Care Management’s Changing Landscape
Care management today is a crucial part of the larger population health management picture. It requires
health plans and providers to:
- Assess the care needs of both individuals and populations
- Look at data both retrospectively and prospectively
- Proactively engage members and patients to drive better outcomes at lower costs
As healthcare models evolve, IT infrastructures must also evolve to meet these new population health and care management demands. As good as some care management solutions may have been, the reality is that yesterday’s care management tools simply weren’t designed to provide the kinds of insight and communication needed to drive today’s targeted, proactive care management programs.
Past care management systems may hold good historical data. They also may be good at certain specific tasks. But they were not built to navigate today’s care management needs and support the emerging world of population health.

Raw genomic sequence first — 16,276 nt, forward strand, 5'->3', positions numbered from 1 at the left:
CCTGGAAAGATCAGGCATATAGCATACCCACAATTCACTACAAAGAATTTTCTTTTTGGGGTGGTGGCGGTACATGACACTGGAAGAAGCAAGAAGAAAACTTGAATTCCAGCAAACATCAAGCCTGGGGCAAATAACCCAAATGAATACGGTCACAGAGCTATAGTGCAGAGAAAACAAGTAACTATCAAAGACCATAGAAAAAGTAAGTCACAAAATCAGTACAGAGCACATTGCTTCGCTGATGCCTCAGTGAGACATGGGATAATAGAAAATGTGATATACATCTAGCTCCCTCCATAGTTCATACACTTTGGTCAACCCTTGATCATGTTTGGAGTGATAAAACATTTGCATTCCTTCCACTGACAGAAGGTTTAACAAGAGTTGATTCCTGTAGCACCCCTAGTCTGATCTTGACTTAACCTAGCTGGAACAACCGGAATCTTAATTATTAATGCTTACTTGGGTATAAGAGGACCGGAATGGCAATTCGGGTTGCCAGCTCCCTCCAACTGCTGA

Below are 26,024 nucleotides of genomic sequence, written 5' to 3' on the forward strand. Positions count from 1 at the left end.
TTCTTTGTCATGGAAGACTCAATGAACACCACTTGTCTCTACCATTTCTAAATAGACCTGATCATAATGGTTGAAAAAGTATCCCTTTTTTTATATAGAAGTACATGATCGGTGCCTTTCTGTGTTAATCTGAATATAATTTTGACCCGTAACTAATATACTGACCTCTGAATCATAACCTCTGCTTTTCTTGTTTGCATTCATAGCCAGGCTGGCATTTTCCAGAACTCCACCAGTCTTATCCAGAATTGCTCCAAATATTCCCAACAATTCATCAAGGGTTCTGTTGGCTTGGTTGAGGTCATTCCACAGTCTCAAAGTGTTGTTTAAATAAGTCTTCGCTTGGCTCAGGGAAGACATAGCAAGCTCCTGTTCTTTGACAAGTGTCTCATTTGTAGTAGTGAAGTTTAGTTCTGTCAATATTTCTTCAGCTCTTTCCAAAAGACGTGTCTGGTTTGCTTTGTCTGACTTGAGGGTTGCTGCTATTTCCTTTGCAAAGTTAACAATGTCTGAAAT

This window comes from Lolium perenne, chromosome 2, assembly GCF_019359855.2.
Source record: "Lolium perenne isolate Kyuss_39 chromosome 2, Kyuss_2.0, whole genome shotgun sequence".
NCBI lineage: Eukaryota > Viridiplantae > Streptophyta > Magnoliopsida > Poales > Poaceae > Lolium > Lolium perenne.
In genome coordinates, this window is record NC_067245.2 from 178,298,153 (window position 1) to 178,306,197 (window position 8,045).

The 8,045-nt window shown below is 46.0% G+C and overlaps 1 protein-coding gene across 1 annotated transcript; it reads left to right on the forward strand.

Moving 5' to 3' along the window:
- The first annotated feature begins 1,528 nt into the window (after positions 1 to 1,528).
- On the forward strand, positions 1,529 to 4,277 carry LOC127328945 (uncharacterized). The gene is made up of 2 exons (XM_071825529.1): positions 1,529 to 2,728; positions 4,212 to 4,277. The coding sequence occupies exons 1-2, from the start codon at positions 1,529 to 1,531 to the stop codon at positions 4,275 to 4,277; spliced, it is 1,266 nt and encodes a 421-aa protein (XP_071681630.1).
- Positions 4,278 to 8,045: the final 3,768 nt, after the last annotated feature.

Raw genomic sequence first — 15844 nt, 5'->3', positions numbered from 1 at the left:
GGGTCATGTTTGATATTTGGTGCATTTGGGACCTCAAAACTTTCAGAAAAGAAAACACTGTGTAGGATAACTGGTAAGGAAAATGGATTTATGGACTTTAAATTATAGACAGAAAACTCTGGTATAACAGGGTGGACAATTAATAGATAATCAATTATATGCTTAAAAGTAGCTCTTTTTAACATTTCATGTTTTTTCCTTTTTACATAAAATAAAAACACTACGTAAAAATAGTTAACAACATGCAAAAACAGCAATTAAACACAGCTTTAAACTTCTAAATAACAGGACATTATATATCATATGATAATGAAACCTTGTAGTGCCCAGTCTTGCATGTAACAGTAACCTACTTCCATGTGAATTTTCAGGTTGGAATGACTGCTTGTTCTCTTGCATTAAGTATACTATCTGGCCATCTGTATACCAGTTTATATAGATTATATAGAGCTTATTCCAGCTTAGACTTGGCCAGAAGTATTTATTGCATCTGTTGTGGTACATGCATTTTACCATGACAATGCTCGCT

Moving forward, effective care management solutions must:
- Stand at the center of an integrated health IT infrastructure
- Enable deep insights into both historical and real-time events
- Support a flexible response to evolving needs
In other words, they must do more. This white paper will explore four key ways that care management solutions must expand beyond traditional systems.
What a next-gen care management solution looks like
The more data you have at your disposal, the more effectively you can manage care. Electronic health records, claims data, lab data and other existing information will continue to play a critical role in care management.
Moving forward, however, care management solutions will also need to accept new types of information from sources outside of traditional health data, such as patient-provided health information, environmental factors and care information from other individuals. As the scope of what you are expected to manage expands so will your data requirements.
Social determinants of health are a perfect example. Effectively managing social determinants of health will require healthcare organizations to analyze information from different sources, such as community care agencies and transportation service providers. Few existing care management systems were designed to incorporate that kind of data.